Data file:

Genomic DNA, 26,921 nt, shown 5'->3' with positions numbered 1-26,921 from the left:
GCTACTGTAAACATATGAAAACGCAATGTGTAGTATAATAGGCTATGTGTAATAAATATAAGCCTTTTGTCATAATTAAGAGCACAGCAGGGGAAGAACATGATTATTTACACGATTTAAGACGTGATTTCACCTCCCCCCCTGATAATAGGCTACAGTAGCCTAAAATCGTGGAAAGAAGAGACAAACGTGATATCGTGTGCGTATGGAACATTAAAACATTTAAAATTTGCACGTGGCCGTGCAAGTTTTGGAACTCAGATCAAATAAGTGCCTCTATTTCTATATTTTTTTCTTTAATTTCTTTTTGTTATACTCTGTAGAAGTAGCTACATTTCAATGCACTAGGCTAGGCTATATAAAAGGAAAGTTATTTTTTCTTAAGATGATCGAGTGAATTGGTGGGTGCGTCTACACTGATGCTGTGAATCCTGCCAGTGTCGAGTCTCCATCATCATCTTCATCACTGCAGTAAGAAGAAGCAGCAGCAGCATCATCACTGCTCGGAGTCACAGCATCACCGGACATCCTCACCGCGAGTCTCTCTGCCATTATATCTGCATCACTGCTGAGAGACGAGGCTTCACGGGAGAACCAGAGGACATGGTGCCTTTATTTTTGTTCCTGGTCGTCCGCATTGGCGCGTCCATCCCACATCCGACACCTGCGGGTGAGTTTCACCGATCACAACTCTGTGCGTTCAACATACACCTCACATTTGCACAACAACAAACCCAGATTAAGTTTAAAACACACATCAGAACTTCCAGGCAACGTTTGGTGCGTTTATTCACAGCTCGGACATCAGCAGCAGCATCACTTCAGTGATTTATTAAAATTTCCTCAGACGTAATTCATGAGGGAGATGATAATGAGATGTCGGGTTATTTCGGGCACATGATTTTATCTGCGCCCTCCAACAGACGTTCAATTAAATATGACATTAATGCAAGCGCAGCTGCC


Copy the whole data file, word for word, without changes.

Genomic DNA, 26,921 nt, shown 5'->3' with positions numbered 1-26,921 from the left:
GCTACTGTAAACATATGAAAACGCAATGTGTAGTATAATAGGCTATGTGTAATAAATATAAGCCTTTTGTCATAATTAAGAGCACAGCAGGGGAAGAACATGATTATTTACACGATTTAAGACGTGATTTCACCTCCCCCCCTGATAATAGGCTACAGTAGCCTAAAATCGTGGAAAGAAGAGACAAACGTGATATCGTGTGCGTATGGAACATTAAAACATTTAAAATTTGCACGTGGCCGTGCAAGTTTTGGAACTCAGATCAAATAAGTGCCTCTATTTCTATATTTTTTTCTTTAATTTCTTTTTGTTATACTCTGTAGAAGTAGCTACATTTCAATGCACTAGGCTAGGCTATATAAAAGGAAAGTTATTTTTTCTTAAGATGATCGAGTGAATTGGTGGGTGCGTCTACACTGATGCTGTGAATCCTGCCAGTGTCGAGTCTCCATCATCATCTTCATCACTGCAGTAAGAAGAAGCAGCAGCAGCATCATCACTGCTCGGAGTCACAGCATCACCGGACATCCTCACCGCGAGTCTCTCTGCCATTATATCTGCATCACTGCTGAGAGACGAGGCTTCACGGGAGAACCAGAGGACATGGTGCCTTTATTTTTGTTCCTGGTCGTCCGCATTGGCGCGTCCATCCCACATCCGACACCTGCGGGTGAGTTTCACCGATCACAACTCTGTGCGTTCAACATACACCTCACATTTGCACAACAACAAACCCAGATTAAGTTTAAAACACACATCAGAACTTCCAGGCAACGTTTGGTGCGTTTATTCACAGCTCGGACATCAGCAGCAGCATCACTTCAGTGATTTATTAAAATTTCCTCAGACGTAATTCATGAGGGAGATGATAATGAGATGTCGGGTTATTTCGGGCACATGATTTTATCTGCGCCCTCCAACAGACGTTCAATTAAATATGACATTAATGCAAGCGCAGCTGCC